Wednesday March 14: Five things the markets are talking about
US equities are under performing for a second consecutive day as markets continue to digest Monday’s economic and political news. The 10-Year Treasury yield is lower while the dollar holds somewhat steady.
While yesterday’s US inflation report reinforced the sense that economic growth is picking up without runaway price increases, energy shares weighed on the S&P 500 Index as oil declined on concern that global demand might not absorb growing US supplies.
The Fed need not get overly aggressive at next week's monetary policy meeting after yesterday’s US consumer price index print, which rose slightly in February and core-CPI stayed flat, meaning inflation fears were averted. Still, the Fed is widely expected to raise interest rates at the meeting.
On Tap: At 8:30 am EDT, US retail sales for February are released, with expectations for a +0.3% growth in both headline and ex-autos data. At the same time, PPI for February is also published.
1. Stocks under pressure
In Japan, the Nikkei slide overnight on US protectionism fears and on Rex Tillerson dismissal. Leading the drop were chip-related stocks, while shares of companies linked with defence attracted buying. The Nikkei ended -0.9% lower, while the broader Topix was -0.5%.
Down-under, Aussie shares closed lower, with losses led by financials, while the departure of yet another senior official from the Trump White House further dampened sentiment. The S&P/ASX 200 index ended -0.7% lower. In S Korea, the Kospi declined -0.7%.
In Europe, regional bourses trade mostly higher across the board with the exception of the Spanish IBEX 35 which trades lower as its being weighed down by some disappointing earnings reports.
US stocks are set to open in the black (+0.3%).
2. Oil rises as Chinese factory data boosts commodities, gold unchanged
Oil has edged higher ahead of the US open as strong Chinese factory activity encouraged investor inflows into industrial commodities. Nevertheless, fast-growing US crude output is expected to cap price gains.
Note: Beating expectations, China reported a +7.2% y/y increase in IP in the first two-months of 2018 – the data showed that crude production fell -1.9%.
Brent crude has fallen around -1% this week, as traders have grown increasingly doubtful that coordinated supply cuts by OPEC may not be enough to offset the rise in US crude production.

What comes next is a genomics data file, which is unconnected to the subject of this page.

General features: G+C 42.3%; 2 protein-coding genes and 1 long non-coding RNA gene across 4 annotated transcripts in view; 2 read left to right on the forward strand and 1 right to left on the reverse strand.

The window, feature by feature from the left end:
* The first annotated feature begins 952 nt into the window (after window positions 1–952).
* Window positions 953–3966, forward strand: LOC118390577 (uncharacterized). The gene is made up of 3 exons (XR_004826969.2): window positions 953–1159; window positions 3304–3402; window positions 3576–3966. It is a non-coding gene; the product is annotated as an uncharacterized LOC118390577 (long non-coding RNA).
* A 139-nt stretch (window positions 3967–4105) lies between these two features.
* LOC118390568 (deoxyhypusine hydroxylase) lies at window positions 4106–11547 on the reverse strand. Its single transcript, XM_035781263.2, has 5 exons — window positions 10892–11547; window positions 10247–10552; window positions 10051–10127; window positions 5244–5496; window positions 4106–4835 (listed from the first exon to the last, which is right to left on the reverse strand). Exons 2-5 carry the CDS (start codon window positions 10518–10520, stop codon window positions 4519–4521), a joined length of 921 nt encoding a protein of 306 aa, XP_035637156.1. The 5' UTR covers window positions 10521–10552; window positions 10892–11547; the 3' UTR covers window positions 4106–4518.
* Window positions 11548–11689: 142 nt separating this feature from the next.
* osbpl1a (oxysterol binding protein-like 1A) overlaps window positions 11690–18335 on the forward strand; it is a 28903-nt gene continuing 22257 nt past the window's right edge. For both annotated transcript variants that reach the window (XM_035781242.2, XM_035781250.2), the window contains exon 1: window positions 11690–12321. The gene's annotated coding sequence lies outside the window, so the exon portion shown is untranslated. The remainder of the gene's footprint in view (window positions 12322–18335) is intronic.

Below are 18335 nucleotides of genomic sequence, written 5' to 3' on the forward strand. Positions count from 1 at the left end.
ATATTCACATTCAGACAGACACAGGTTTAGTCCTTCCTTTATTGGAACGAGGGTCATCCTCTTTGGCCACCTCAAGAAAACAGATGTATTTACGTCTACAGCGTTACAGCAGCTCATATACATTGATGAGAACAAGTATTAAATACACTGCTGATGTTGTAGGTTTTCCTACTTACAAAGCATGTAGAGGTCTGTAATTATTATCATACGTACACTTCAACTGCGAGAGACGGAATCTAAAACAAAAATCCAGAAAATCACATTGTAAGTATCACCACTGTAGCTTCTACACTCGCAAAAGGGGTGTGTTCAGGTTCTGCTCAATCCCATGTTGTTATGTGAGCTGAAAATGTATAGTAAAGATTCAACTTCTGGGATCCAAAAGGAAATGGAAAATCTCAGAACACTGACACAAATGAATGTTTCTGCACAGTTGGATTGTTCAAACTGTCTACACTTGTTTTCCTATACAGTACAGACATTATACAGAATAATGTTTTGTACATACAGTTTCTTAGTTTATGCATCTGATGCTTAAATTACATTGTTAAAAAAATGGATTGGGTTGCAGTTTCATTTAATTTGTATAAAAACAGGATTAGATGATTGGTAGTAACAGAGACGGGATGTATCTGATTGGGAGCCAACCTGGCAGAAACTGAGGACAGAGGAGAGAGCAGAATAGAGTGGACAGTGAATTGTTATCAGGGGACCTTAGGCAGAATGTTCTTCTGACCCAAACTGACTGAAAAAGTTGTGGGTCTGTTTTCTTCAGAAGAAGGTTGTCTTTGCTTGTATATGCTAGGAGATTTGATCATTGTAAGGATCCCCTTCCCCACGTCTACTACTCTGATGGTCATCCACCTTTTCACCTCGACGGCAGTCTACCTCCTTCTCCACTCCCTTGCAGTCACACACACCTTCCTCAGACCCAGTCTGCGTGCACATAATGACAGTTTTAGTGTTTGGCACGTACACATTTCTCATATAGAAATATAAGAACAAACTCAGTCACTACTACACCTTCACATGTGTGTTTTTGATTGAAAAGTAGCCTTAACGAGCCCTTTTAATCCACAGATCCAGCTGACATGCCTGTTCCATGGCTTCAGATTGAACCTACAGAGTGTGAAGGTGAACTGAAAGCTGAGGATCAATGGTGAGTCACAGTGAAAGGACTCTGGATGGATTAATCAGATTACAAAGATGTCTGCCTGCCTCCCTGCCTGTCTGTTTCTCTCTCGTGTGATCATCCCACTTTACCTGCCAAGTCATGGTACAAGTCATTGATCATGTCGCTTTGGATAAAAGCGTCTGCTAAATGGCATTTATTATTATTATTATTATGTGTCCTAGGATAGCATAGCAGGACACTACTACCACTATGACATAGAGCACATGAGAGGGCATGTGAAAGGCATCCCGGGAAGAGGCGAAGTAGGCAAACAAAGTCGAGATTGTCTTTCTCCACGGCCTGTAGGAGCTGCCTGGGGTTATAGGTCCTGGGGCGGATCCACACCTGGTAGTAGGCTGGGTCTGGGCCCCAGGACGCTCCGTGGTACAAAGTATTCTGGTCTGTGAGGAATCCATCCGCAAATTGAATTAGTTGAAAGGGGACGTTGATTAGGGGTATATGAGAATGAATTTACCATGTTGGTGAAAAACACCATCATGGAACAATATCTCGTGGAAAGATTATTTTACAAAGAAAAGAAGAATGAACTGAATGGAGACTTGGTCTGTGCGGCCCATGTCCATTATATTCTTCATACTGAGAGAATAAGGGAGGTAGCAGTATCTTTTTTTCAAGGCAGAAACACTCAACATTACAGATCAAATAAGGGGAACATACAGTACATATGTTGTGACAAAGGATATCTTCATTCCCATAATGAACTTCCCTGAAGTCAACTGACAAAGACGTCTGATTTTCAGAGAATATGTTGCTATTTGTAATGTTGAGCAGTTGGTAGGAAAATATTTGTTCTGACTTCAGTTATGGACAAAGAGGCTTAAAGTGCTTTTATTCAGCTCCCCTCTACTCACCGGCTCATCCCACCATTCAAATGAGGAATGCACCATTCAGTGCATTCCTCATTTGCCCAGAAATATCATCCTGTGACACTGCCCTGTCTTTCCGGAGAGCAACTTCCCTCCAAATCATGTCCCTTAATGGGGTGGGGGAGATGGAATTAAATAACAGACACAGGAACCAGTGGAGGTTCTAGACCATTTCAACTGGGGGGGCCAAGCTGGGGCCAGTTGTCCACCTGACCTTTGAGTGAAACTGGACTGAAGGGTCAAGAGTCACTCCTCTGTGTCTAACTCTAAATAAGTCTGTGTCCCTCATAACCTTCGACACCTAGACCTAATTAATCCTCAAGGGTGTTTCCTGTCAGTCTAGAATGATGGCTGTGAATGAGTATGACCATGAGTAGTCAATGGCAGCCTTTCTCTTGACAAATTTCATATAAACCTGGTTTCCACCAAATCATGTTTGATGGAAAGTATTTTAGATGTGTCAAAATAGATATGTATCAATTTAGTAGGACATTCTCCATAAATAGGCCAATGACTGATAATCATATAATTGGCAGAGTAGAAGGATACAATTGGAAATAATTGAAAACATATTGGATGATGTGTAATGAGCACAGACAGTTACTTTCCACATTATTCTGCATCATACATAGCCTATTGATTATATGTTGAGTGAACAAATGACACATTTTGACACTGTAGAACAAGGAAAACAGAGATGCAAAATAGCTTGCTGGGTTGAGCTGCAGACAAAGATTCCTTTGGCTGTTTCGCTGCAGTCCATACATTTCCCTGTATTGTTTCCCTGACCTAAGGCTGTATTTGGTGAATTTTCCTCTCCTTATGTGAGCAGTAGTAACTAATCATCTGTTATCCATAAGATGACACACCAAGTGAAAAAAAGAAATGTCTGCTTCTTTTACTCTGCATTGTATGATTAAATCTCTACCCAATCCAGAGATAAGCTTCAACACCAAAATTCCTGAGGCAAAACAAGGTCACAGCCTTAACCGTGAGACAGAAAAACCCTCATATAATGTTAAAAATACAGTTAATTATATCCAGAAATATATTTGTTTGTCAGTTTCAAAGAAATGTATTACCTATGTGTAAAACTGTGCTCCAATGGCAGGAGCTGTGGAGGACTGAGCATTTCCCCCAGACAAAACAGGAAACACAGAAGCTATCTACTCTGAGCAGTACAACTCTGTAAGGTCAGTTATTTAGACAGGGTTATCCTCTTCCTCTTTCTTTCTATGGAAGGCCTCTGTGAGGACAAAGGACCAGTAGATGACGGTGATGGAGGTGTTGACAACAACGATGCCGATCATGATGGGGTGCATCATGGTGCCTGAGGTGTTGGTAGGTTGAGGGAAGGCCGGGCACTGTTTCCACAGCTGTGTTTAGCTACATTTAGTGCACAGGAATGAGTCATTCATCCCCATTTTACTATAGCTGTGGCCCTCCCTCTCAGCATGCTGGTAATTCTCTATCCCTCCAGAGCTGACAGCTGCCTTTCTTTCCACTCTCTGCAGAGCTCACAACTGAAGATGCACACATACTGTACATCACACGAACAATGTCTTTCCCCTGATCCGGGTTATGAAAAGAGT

Expect investors to take their cue from this morning EIA inventory report at 10:30 am EDT.
Ahead of the US open, gold prices are trading flat, hovering atop of its one-week high on a weaker dollar following US Secretary of State Rex Tillerson’s dismissal, which has strengthened concerns of protectionist policies hampering global risk appetite. Spot gold is unchanged at +$1,325.93 per ounce.
3. Yields little changed
Norway’s Norges Bank meets tomorrow and the consensus believes that just because the inflation target has suddenly been reached after the central bank lowered its inflation target to +2% does not mean that central bankers will hike its key rate imminently so that that the NOK (€9.5537) has to appreciate.
Norwegian policy makers continue to emphasize the continued need for an expansionary monetary policy. Nevertheless, the new inflation target would suggest that the central bank can emphasize that a first rate hike could take place in Q3 with more credibility.
Also on Thursday, the Swiss National Bank (SNB) will deliver its new monetary policy assessment (MPA). Market expectations are firmly centered on a no change to either the -1.25% – -0.25% target band for three-month libor or the key deposit rate, pegged at -0.75% since January 2015.
Elsewhere, the yield on 10-Year Treasuries fell -3 bps to +2.84%, the biggest drop in more than a week. In Germany, the 10-Year Bund yield fell -1 bps to +0.62%, the lowest in almost seven-weeks, while in the UK, the 10-Year Gilt yield has dropped -1 bps to +1.487%.
4. Dollar under pressure
The ‘mighty’ US dollar has again come under renewed pressure after yesterday’s tame US inflation report and on looming trade and political woes.
The EUR/USD (€1.2374) is softer as ECB chief Draghi and chief economist Praet’s rhetoric is consider as being ‘dovish’ as both individuals stressed “patience” as the ECB needed to see more evidence that inflation was rising before ending QE. The currency pair remains contained within its 2018 trading range. Dealers have noted that recent ECB rhetoric on FX volatility rather than the outright level could eventually propel the ‘single’ to fresh 2018 highs.
Elsewhere, the pound has climbed +0.4% to £1.3959, the strongest level in two-weeks, while the Japanese yen has decreased -0.1% to ¥106.54.
5. Euro Industrial production fell
Data this morning from Eurostat showed that seasonally adjusted industrial production (IP) in January fell by -1.0% in the euro area (EA19) and by -0.7% in the EU28. In December 2017, IP rose by +0.4% in the Euro area and by +0.3% in the EU28.
In January 2018 y/y, IP increased by +2.7% in the euro area and by +3.0% in the EU28.
Digging deeper, the decrease in the euro area is due to production of energy falling by -6.6%, durable consumer goods by -1.9% and intermediate goods by -1.0%, while production of capital goods rose by +1.2% and non-durable consumer goods by +0.1%.
In the EU28, the decrease is due to production of energy falling by -3.3%, durable consumer goods by -1.4%, intermediate goods by -0.6% and non-durable consumer goods by -0.3%, while production of capital goods rose by +1.2%.
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